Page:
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Dechene, Alexander, Kasper, Stefan, Olivecrona, Hans, Schirra, Jörg and Trojans, Jörg (2020): Photochemical internalization and gemcitabine combined with first-line chemotherapy in perihilar cholangiocarcinoma: observations in three patients. In: Endoscopy International Open, Vol. 08, No. 12, E1878-E1883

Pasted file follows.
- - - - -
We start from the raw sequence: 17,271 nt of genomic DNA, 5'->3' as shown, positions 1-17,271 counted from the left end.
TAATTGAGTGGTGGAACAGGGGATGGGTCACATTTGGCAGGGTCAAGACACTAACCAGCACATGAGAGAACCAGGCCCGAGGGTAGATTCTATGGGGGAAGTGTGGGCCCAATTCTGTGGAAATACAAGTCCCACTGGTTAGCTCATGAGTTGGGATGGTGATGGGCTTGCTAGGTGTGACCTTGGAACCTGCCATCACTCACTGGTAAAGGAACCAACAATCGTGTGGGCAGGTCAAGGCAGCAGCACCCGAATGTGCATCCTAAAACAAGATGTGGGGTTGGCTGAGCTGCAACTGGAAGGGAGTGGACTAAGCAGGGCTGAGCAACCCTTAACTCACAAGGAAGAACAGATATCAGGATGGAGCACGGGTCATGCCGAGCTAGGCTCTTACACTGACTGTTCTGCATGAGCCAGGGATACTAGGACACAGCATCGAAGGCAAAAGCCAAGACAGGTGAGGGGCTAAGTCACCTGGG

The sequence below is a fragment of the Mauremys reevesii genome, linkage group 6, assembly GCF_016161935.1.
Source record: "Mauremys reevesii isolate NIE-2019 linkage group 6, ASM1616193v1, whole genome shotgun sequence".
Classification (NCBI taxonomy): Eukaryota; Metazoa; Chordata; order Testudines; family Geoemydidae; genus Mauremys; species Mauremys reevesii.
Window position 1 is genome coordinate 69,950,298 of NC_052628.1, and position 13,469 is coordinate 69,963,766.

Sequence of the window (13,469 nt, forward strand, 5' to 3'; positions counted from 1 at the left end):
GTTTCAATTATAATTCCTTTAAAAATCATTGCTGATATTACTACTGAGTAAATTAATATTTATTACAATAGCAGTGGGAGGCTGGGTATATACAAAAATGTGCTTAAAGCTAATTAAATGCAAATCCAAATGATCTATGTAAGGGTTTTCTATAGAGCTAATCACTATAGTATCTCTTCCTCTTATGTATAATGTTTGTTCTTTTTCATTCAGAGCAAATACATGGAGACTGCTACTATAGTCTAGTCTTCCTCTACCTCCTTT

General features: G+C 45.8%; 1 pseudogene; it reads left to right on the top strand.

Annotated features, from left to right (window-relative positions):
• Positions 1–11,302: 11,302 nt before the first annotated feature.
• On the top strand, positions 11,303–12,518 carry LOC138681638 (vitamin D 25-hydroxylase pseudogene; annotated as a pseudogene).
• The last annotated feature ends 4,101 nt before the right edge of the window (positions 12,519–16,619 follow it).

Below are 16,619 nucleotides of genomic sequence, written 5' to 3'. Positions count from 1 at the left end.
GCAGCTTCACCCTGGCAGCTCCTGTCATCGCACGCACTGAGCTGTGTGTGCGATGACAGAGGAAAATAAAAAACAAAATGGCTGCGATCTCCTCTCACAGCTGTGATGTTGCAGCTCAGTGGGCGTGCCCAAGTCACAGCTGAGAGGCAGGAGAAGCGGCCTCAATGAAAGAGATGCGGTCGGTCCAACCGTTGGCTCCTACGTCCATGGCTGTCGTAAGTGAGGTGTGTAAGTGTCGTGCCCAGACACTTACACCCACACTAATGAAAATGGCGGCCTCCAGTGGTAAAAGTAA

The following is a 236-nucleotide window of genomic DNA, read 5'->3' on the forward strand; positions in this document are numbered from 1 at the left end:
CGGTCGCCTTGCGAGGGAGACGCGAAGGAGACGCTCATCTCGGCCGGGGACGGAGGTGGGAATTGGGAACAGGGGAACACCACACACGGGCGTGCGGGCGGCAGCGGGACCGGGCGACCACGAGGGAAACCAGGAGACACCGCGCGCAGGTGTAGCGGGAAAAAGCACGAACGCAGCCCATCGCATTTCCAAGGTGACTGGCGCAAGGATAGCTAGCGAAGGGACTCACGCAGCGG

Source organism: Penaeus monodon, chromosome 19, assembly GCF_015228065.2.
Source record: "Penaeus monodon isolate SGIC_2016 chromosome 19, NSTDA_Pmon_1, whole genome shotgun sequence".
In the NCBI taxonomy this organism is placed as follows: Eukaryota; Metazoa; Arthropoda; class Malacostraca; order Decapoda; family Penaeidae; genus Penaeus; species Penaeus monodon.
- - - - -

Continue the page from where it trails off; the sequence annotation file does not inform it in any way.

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Photochemical internalization (PCI) is a technology to induce a localized, intracellular enhancement of therapeutics that are processed through endosomal pathways, including gemcitabine in malignant cells. In addition to a direct phototoxic and tumoricidal effect, PCI specifically disrupts endosomal membranes and, thereby, the compartmentalization of certain cytotoxic compounds to enhance a drug's intended intracellular target reach within the tissue treated. Non-resectable extrahepatic cholangiocarcinoma (eCCA) is a common primary tumor and gemcitabine/cisplatin chemotherapy is widely considered standard of care for it. PCI is well suited as an endoscopic intervention, and clinical observations in three subjects participating in a phase I/IIa dose escalation safety trial are described. The trial included patients with perihilar, non-resectable CCA suitable for standard-of-care chemotherapy. Per protocol, a single endoscopic PCI procedure with gemcitabine was conducted at the initiation of standard gemcitabine/cisplatin therapy. Sixteen patients enrolled in the initial dose escalation phase of the trial, which later was extended to explore the safety of a second PCI procedure during chemotherapy. While limited to a case series, the various clinical observations described here serve to illustrate the effects of localized, perihilar tumor targeting in appropriate patients by any safe methodology, including PCI. As previously indicated by clinical data using other localized treatment modalities, adding a directed, tumor-targeting treatment to systemic therapy to ameliorate the progressively expanding extrahepatic tumor burden can have important effects on the overall outcome of systemic treatment in many patients who have incurable eCCA.

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